10 1.2 Medicare Part D Medicare Part D refers to the Medica re Prescription Drug Program, which was established by section 101 of the Medicare Prescrip tion Drug, Improvement, and Modernization Act of 2003 and went into effect in January 2006. The new Part D benefits constitute perhaps the most significant change to the Medicare program since its inception in 1965. The prescription drug benefit is not part of the original Medicare program. The addition of outpatient drugs to the Medicar e programs reflects Congress recognition of the fundamental change in recent years in how medical care is delivered in the U.S. It recognizes the vital role of prescription drugs in the health care delivery system and the need to modernize Medicare to assure their availability to Medica re beneficiaries. Effective January 1, 2006, the Part D program established an optional prescription drug benefit for individuals who are entitled to Medicare Part A and/ or enrolled in Part B. 1.2.1 Eligibility and Enrollment Process Individuals who are entitled to Medicare Part A (whether actually enrolled or not) or currently enrolled in Part B are eligible for Medicare Part D benefits. Enrollment in Part D is voluntary except for individuals who are dual eligibles (those also in Medicaid). Individuals who are first eligib le for Medicare are required to enroll three months before or three months after they turn 65. If they fa il to enroll in that 6month period, they have to pay a penalty in the form of a higher premium. Individuals who are already in Medicare can enroll in a Part D plan during the open enroll ment period which starts on November 15 and lasts until the end of Decemb er of the year. During this period, they
11 can choose to enroll or switch plans. Afte r this period, they must affirmatively stay enrolled in a Part D plan. CMS will auto-enroll or facilitate enrollment for Medicare beneficiaries who are eligible for Low-income subsidy (LIS). Du al eligible LIS beneficiaries who stay in traditional FFS Medicare or enrolled in an MA only plan are randomly enrolled into one of benchmark PDPs. Dual eligib les enrolled in a MA only plan can also be auto assigned to a MAPD benchmark plan. The benchmark pl ans are those that offer defined standard benefits with a premium below the benchmark in each region set by CMS. Facilitated enrollment is the process for other LIS eligible s. The process is essentially the same as auto-enrollment, but the timing of the first round assignments differs. Furthermore, all LIS beneficiaries can switch plans anytime during the contract year whereas other beneficiaries can only switch plans during the annual open enrollment period. 1.2.2 MAPD vs. PDP Different from traditional Medicare, Medicare Part D is provided through private companies or entities approved by CMS. Bene ficiaries can obtain drug benefits through two types of private plans, the stand-alone PDPs or MAPDs which cover both medical service and prescription drugs. Individuals enrolled in PDPs receive their medical benefits from traditional FFS Medicare or MA only plans. Different from the MAPDs, which are offered at the county level, the PDPs operates at the PDP region level. Defined by CMS, there are 34 PDP regions in the United States, each of which cover one or more states (see Appendix A, Table A2).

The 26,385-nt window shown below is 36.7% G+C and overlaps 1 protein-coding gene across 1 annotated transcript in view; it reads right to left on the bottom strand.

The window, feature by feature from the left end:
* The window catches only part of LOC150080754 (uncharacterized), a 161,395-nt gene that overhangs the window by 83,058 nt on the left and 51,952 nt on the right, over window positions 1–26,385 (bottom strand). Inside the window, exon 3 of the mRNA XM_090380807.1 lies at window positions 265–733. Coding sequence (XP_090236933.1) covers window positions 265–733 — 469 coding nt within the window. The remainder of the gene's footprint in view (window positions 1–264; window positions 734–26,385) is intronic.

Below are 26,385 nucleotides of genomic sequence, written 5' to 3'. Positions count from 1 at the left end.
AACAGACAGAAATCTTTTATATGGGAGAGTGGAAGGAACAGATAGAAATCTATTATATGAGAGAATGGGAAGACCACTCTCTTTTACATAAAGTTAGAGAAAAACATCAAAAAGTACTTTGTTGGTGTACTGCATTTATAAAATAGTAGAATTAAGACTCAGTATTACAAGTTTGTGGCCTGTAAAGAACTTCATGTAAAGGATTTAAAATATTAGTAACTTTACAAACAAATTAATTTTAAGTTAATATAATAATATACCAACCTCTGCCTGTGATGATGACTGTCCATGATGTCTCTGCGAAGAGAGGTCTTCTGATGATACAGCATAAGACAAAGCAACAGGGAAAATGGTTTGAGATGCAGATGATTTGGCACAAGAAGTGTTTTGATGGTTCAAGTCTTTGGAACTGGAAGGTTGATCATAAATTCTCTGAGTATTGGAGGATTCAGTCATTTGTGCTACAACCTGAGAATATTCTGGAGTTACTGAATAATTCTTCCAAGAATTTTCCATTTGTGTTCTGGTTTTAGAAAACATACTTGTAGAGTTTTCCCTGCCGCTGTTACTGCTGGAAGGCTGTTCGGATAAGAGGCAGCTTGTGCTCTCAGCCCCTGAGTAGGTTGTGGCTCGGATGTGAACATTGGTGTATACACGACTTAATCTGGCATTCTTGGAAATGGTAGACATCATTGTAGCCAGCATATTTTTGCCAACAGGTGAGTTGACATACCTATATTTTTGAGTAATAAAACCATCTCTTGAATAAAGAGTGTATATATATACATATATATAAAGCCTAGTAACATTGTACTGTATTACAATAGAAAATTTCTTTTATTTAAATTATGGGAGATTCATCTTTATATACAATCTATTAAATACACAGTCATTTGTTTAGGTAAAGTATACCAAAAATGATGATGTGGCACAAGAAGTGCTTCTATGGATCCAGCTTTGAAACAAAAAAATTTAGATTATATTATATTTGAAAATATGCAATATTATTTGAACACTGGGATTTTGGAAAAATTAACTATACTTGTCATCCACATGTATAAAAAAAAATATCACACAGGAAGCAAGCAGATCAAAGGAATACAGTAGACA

1.2.3 Part D Standard Benefits The MMA established a standard Medicar e Part D benefit package which is defined in terms of benefit structure, not in terms of the drugs that must be covered. As illustrated in Figure 4, in 2007,the standard benefits are $265 annual deductible, 25% coinsurance, $2,400 initial coverage limit (ICL), $3,850 member out of pocket threshold (OOP max). After meeting the $265 annual dedu ctible, the beneficiary pays 25% of the cost of a covered Part D prescription drug up to an ICL of $2,400. Once the ICL is reached, the beneficiary is liable for the full drug cost, which is called the coverage gap or more commonly known as the donut-hole. Figure 4 Part D Standard Plan Data Source: CMS. 12
13 When the beneficiarys total out-of-p ocket cost (including the deductible, copayments, and spending in the coverage gap, but not the monthly premium) for the year reaches $3,850, he or she reaches the catast rophic coverage, in which he or she pays $2.15 for a generic or preferred drug and $5.35 for other drugs, or 5% coinsurance, whichever is greater. Federa l government pays 80% of the drug cost with the remaining 15% paid by the private insurance plans. The deductible, ICL, OOP max and catas trophic copayments are updated every year to account for the inflation and increasi ng drug costs. Table 1 shows the standard benefits from 2006 to 2009. Table 1 Medicare Part D Defi ned Standard Benefits Part D Standard Benefit Design 2006 2007 2008 2009 Deductible $250 $265 $275 $295 Coinsurance (all tiers) 25% 25% 25% 25% Initial Coverage Limit $2,250 $2,400 $2,510 $2,700 Out-of-Pocket Threshold $3,600 $3,850 $4,050 $4,350 1.2.4 Part D Alternative Benefits The defined standard benefits are not the most common benefits offered by Part D plans. Only 10 percent of plans offer the defined standard benef its. Many plans have used the flexibility allowed by MMA to vary their benefit designs. A majority of plans eliminated at least part of the standard deductible, substituted flat copayments for coinsurance, and adopted tie red cost-sharing where benefi ciaries pay different amounts for different types of drugs. The most comm on approach was to use three or four tiers